Your veterinarian has prescribed prednisone for your dog, and you want some additional clarification on what exactly it is and what it does. No worries, we are here to clarify some of your questions and get you more familiar with this new prescription. If your dog has an inflammatory condition, itchy and irritated, or has Addison’s disease, they might be prescribed prednisone.
Keep reading to learn more about prednisone and how it can impact your dog:
What Is Prednisone?
Prednisone is a synthetic corticosteroid similar to cortisol but much more potent, having a quicker and more immediate effect. Corticosteroids help to manage inflammation and have anti-inflammatory properties. Basically, it’s a steroid that works to help your dog feel better in the now and down the line.
Prednisone can be administered orally, topically, or by injection. When administered, the liver takes it and processes it into prednisolone. If your dog has liver disease, your vet might opt for synthetic prednisolone to reduce hepatic stress on the dog.
What Are the Short-Term Side Effects of Prednisone?
Prednisone is a commonly prescribed medication for a reason: it’s safe and effective. But that doesn’t always mean that your dog will avoid any potential side effects of short-term use. In general, these side effects aren’t usually too debilitating; they might just require a bit more love and attention to help your dog adapt.
Some common side effects of prednisone are:
- Increased thirst
- Behavioral changes
- Increased urination
- Increased hunger
Most of the time, your dog will return to feeling normal within a few days of coming off the medication. If you have any concerns about your pet’s behavior, it’s essential to reach out to a professional with your questions. This just ensures your pet’s safety and your peace of mind.
Uses of Prednisone in Dogs
Prednisone is prescribed to dogs for a variety of reasons. It’s usually prescribed as an immunosuppressant or anti-inflammatory medication. Prednisone is known to be used as replacement therapy for endocrine disorders like Addison’s disease. Replacement therapy means that you’re supplying the body with what it’s lacking, maybe hormones or nutrients.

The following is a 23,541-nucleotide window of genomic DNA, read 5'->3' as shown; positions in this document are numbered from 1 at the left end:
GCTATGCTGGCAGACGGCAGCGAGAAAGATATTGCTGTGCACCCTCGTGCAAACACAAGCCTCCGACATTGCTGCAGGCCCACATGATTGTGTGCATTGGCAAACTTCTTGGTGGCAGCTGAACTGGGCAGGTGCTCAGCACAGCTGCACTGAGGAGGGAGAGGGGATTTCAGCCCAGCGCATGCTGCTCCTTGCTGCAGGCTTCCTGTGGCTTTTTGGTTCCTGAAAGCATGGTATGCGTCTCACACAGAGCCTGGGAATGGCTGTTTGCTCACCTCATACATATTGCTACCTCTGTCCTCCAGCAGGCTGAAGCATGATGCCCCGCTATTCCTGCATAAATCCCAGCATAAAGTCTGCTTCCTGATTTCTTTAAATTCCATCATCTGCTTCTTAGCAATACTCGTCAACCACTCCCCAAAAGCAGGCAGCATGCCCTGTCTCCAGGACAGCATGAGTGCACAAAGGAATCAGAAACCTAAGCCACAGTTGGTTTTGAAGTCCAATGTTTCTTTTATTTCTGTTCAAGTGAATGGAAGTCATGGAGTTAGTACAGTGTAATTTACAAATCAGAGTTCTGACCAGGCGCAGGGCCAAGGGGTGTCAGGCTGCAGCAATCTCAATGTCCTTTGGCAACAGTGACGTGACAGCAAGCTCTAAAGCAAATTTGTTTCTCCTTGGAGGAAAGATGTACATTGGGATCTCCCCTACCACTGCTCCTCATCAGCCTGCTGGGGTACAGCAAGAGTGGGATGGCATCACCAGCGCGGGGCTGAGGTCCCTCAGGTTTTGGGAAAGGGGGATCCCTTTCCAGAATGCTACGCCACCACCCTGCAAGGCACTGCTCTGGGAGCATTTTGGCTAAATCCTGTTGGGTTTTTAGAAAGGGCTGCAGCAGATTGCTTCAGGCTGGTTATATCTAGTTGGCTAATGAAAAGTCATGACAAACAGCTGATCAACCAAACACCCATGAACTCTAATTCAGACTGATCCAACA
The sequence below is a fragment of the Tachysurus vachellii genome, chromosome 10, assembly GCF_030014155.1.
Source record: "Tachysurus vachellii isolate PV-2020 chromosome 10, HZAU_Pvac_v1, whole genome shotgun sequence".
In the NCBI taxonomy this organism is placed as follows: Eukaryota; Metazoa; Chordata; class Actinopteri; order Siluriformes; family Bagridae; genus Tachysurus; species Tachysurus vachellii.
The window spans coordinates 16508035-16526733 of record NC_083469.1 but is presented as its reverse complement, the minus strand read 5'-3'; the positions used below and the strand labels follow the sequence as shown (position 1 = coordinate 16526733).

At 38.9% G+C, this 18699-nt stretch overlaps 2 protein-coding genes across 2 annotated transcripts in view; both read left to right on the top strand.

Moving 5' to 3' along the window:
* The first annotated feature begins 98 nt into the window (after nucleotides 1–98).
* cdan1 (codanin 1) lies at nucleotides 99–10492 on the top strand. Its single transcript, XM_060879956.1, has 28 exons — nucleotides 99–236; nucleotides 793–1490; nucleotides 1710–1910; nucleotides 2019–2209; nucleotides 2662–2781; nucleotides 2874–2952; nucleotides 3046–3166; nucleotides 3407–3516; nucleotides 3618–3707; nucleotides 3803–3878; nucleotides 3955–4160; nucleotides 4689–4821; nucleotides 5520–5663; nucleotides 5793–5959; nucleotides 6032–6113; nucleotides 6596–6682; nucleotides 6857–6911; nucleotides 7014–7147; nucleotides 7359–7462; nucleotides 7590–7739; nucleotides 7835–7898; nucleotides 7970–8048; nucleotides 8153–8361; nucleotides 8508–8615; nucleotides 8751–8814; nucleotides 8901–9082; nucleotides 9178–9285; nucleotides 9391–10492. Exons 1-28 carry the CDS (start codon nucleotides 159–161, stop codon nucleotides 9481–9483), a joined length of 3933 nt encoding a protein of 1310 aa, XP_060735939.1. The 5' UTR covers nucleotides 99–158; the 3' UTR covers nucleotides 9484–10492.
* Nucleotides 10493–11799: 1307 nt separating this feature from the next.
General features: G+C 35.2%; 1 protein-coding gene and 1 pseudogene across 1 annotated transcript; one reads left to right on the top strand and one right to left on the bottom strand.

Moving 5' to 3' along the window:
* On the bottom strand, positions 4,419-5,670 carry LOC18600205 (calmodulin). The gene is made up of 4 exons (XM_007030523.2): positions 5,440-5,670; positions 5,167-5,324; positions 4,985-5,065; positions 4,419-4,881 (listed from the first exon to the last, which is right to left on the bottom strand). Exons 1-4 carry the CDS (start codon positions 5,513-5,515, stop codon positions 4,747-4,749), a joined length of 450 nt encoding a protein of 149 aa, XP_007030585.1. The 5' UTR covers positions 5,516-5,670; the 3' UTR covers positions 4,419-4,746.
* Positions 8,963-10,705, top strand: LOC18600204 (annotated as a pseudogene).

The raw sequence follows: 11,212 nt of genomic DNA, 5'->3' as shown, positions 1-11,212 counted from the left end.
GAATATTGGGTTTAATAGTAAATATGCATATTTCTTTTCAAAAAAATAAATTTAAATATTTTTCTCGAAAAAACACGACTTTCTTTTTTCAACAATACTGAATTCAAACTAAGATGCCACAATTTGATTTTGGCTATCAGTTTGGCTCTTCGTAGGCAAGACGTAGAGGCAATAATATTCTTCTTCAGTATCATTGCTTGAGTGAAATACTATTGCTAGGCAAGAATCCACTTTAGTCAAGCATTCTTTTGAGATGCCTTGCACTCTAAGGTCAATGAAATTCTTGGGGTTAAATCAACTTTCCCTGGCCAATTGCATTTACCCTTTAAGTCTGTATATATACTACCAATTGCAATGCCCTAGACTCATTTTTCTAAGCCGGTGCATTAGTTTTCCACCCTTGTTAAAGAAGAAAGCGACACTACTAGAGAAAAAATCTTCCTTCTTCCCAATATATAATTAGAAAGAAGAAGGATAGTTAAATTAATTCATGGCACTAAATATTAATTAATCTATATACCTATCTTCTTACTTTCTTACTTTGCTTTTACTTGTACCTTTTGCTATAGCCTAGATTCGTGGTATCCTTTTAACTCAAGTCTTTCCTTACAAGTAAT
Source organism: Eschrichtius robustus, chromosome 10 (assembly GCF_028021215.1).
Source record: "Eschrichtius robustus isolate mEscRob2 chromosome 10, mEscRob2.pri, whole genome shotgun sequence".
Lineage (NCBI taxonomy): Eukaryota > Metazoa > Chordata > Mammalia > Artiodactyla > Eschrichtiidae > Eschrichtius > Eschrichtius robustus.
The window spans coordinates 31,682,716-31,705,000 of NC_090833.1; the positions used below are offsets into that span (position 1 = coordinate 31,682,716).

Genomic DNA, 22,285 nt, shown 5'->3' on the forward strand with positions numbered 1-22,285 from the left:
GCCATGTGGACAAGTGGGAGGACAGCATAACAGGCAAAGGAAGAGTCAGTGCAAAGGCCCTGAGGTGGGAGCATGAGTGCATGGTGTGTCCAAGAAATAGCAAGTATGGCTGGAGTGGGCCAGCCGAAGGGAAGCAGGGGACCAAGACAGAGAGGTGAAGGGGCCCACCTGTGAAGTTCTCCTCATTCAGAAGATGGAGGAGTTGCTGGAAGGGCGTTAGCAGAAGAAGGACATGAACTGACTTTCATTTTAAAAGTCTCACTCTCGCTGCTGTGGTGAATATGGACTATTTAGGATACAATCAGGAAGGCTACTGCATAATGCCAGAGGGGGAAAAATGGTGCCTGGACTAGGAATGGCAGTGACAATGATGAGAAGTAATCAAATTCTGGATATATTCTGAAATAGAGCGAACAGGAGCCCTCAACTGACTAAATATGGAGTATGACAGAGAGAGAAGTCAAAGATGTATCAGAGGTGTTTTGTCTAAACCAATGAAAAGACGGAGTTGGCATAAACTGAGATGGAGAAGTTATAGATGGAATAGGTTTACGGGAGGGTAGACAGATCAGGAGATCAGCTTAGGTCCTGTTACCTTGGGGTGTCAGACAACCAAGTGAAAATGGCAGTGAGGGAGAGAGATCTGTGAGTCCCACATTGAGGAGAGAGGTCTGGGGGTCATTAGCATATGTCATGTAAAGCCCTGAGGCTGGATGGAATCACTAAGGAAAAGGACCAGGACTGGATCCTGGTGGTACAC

It can also treat abnormal cells, anaphylactic shock, or spinal cord trauma. Some of the other reasons might include:
- Allergic reactions
- Inflammatory bowel disease (IBS)
- Kidney disease
- Nervous system disorders
- Autoimmune diseases like lupus and autoimmune hemolytic anemia
Dosage for Dogs
The dosage for prednisone is based on your dog’s weight and condition. You shouldn’t be giving any more than what is prescribed and give it to your pup on a strict schedule.
If you were to give a higher dose by accident, you could lead to an overdose, which causes serious side effects:
- Lethargy and muscle weakness
- Increased heart rate
- High blood pressure
If any of these occur after administering your dog prednisone, you should take them to a veterinarian immediately.
Long-Term Effects of Prednisone in Dogs
Most pets will be put on prednisone for a short period of time, but that’s not always the case. The longer that your dog has to be on prednisone, the more likely for side effects to start popping up. Some dogs need to be on it for up to four months or longer, but your veterinarian will likely monitor the situation extra carefully if this is the case.
If your dog has a serious health condition, like IBS or arthritis, you might want to ask your veterinarian about other options. Long-term use of prednisone can lead to a variety of side effects. When there is a surplus of prednisolone in the body, it can lead to liver dysfunction and even Cushing’s disease.
If you have had your dog on prednisone for some time, it’s advised that you don’t just let them quit it cold-turkey. Instead, your vet will advise you on how your pup should taper off. This method can help prevent any adverse side effects or withdrawal symptoms.
For example, your dog could possibly have a suppressed immune system after relying on prednisone for so long, so stopping it quickly can disrupt any healing that’s being done.
Is It Safe?
There is always a risk with any medication. The best way to ensure that your dog is safe and comfortable is to monitor their behavior and ask questions when they arise. You’ll know better than anyone else if your dog is in need of a check-up or if they are just extra tired that day.
Vets typically recommend avoiding prednisone if your dog has viral infections, systemic fungal infections, ulcers, and a few others. Make sure to consult your vet before using prednisone if your dog has any of these medical conditions.
In addition, prednisone has several drug interactions, including:
- CBD supplements
- Non-steroidal anti-inflammatory drugs (NSAIDs) like aspirin and carprofen
Feel Better Soon
When your questions and concerns do arise, you’ll want a friendly face available at any time of the day or night. Say goodbye to 2 AM frantic Google searches and hello to AskVet for the immediate and professional response you need.
The purpose of AskVet is to provide pet parents with 24/7 assistance so that they can put their worries to ease. We get that not every question or action requires a trip to the vet, but sometimes you still want answers in a timely fashion. AskVet pairs you with Certified Pet Lifestyle Coaches™, who can help answer questions about any pet members of your family (fish, lizards, dogs, cats, and more!).
Of course, if there is anything completely out of the ordinary that’s causing you to panic, you should call the emergency vet and get your dog help. AskVet is here to help your pet to a healthier lifestyle with a 360° Lifestyle Plan, individualized to each fluffy, feathery, or scaly member of your household.
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